These are often called state investment or investor-state disputes. They occur when governments significantly change the terms of the contract or expropriate an investment.
  3. Company versus company disputes

    These are often called international commercial disputes. There are two subcategories when it comes to disputes between energy companies.

    The first is between joint venture participants in contracts while the second is between operators and service contractors

    These disputes make up the majority of disputes in energy arbitration.

Types of dispute resolution methods

There are several dispute resolution methods that parties can employ when it comes to energy arbitrations. They can use one or several of them together depending on the circumstances of the dispute.

The various types of dispute resolution methods include the following:


Negotiation between the parties at the time of a dispute usually comes as a matter of course. There may or may not be a provision for negotiation in the contract/agreement but it can be formalized as part of a multi-tiered dispute resolution process. It is possibly the least expensive of any dispute resolution method and potentially the most commercially viable solution. But it needs the total co-operation of the parties and a great deal of objectivity and detachment in the parties’ behaviour to avoid negative emotions and bias views that get in the way of a settlement. But, It should not be the only dispute resolution method.


Mediation involves the parties being well prepared and committed to the overall process of dispute resolution. When that happens, mediation can be a very effective and successful tool in dispute resolution. This is because the focus is on the real interests of the parties, not their contractual or legal entitlements.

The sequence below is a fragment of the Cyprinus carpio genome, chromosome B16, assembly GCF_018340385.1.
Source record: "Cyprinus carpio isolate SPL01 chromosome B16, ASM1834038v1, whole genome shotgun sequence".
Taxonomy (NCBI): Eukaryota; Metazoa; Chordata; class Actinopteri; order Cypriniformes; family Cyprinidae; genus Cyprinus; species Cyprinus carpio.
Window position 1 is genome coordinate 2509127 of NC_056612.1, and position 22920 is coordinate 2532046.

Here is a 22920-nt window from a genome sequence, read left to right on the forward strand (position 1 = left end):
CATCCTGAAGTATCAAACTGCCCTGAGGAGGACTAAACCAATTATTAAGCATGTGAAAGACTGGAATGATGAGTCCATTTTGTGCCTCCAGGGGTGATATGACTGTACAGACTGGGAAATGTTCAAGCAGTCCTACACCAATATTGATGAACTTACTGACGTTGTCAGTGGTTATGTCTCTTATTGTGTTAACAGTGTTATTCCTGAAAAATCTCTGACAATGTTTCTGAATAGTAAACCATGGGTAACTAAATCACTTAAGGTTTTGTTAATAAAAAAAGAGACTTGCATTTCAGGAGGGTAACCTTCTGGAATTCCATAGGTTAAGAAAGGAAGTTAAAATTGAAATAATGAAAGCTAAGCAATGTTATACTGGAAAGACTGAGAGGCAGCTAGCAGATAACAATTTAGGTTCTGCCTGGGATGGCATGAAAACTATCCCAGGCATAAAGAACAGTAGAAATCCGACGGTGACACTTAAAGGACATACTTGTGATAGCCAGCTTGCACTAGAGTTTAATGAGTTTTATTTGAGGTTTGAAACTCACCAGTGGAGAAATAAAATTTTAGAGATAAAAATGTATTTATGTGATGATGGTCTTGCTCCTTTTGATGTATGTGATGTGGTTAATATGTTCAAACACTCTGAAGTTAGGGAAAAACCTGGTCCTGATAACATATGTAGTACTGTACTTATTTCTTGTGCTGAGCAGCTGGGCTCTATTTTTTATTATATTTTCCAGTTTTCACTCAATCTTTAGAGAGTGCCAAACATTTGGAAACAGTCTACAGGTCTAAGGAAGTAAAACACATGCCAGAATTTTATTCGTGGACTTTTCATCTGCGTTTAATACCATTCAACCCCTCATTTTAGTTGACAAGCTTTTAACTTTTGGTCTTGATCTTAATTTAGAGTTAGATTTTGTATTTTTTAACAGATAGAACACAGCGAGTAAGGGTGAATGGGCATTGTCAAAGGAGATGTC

Expert determination

This is one of the most used tools in technical assessments or economic valuations in energy arbitrations. The decision of an expert is only as a contract between the parties and is not enforceable as an arbitration award in court systems all over the world. It would require the written agreement of the parties involved.

Dispute Review Board

This usually consists of a three-member board that is selected for the duration of a large construction project. They have proven to be very effective in the construction industry, but have not quite spread to the energy sector in any significant manner. If they were used, they would be very effective in energy investment projects.


This is one of the most common dispute resolution tools for lawyers. But, it is not the preferred tool when it comes to resolving international disputes for several reasons. These include problems in enforcing court judgments in foreign jurisdictions, the cost and length of trials, and aversion to local courts by foreign investors.


Arbitration is the most widely accepted and used dispute resolution method when it comes to energy arbitration. It is a legally binding process that provides the most flexibility to parties seeking to resolve their disputes.